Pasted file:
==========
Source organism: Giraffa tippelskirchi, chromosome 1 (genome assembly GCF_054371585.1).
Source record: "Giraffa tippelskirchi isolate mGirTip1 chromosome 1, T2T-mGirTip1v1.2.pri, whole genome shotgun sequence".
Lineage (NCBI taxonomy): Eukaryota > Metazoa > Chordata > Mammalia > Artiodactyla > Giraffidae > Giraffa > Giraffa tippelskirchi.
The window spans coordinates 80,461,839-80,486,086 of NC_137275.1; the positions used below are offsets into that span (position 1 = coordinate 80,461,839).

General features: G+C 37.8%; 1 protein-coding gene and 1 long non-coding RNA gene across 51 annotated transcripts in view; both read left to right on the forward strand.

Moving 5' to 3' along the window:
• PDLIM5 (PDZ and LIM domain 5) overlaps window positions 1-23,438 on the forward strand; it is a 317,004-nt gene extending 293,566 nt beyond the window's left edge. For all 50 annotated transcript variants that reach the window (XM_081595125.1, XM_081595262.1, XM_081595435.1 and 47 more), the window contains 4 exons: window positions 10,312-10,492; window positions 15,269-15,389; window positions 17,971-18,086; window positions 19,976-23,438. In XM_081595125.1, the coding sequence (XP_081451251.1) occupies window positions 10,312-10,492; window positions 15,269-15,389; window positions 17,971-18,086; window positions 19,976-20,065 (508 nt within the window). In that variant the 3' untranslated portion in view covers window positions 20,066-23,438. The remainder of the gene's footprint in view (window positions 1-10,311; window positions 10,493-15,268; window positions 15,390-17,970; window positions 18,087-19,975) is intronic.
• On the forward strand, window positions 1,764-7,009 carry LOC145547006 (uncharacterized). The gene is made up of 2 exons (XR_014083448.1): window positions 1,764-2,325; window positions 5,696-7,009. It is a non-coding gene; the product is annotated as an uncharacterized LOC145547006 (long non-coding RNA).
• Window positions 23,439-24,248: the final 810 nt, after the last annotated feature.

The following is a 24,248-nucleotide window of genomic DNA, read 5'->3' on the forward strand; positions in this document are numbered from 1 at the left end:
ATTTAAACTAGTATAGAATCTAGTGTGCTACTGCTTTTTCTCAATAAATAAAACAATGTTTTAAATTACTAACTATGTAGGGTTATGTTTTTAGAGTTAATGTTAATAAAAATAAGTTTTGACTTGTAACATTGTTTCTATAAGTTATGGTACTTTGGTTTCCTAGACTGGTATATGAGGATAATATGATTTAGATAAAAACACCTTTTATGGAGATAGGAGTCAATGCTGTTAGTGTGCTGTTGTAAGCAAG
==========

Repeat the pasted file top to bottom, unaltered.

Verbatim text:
Source organism: Giraffa tippelskirchi, chromosome 1 (genome assembly GCF_054371585.1).
Source record: "Giraffa tippelskirchi isolate mGirTip1 chromosome 1, T2T-mGirTip1v1.2.pri, whole genome shotgun sequence".
Lineage (NCBI taxonomy): Eukaryota > Metazoa > Chordata > Mammalia > Artiodactyla > Giraffidae > Giraffa > Giraffa tippelskirchi.
The window spans coordinates 80,461,839-80,486,086 of NC_137275.1; the positions used below are offsets into that span (position 1 = coordinate 80,461,839).

General features: G+C 37.8%; 1 protein-coding gene and 1 long non-coding RNA gene across 51 annotated transcripts in view; both read left to right on the forward strand.

Moving 5' to 3' along the window:
• PDLIM5 (PDZ and LIM domain 5) overlaps window positions 1-23,438 on the forward strand; it is a 317,004-nt gene extending 293,566 nt beyond the window's left edge. For all 50 annotated transcript variants that reach the window (XM_081595125.1, XM_081595262.1, XM_081595435.1 and 47 more), the window contains 4 exons: window positions 10,312-10,492; window positions 15,269-15,389; window positions 17,971-18,086; window positions 19,976-23,438. In XM_081595125.1, the coding sequence (XP_081451251.1) occupies window positions 10,312-10,492; window positions 15,269-15,389; window positions 17,971-18,086; window positions 19,976-20,065 (508 nt within the window). In that variant the 3' untranslated portion in view covers window positions 20,066-23,438. The remainder of the gene's footprint in view (window positions 1-10,311; window positions 10,493-15,268; window positions 15,390-17,970; window positions 18,087-19,975) is intronic.
• On the forward strand, window positions 1,764-7,009 carry LOC145547006 (uncharacterized). The gene is made up of 2 exons (XR_014083448.1): window positions 1,764-2,325; window positions 5,696-7,009. It is a non-coding gene; the product is annotated as an uncharacterized LOC145547006 (long non-coding RNA).
• Window positions 23,439-24,248: the final 810 nt, after the last annotated feature.

The following is a 24,248-nucleotide window of genomic DNA, read 5'->3' on the forward strand; positions in this document are numbered from 1 at the left end:
ATTTAAACTAGTATAGAATCTAGTGTGCTACTGCTTTTTCTCAATAAATAAAACAATGTTTTAAATTACTAACTATGTAGGGTTATGTTTTTAGAGTTAATGTTAATAAAAATAAGTTTTGACTTGTAACATTGTTTCTATAAGTTATGGTACTTTGGTTTCCTAGACTGGTATATGAGGATAATATGATTTAGATAAAAACACCTTTTATGGAGATAGGAGTCAATGCTGTTAGTGTGCTGTTGTAAGCAAG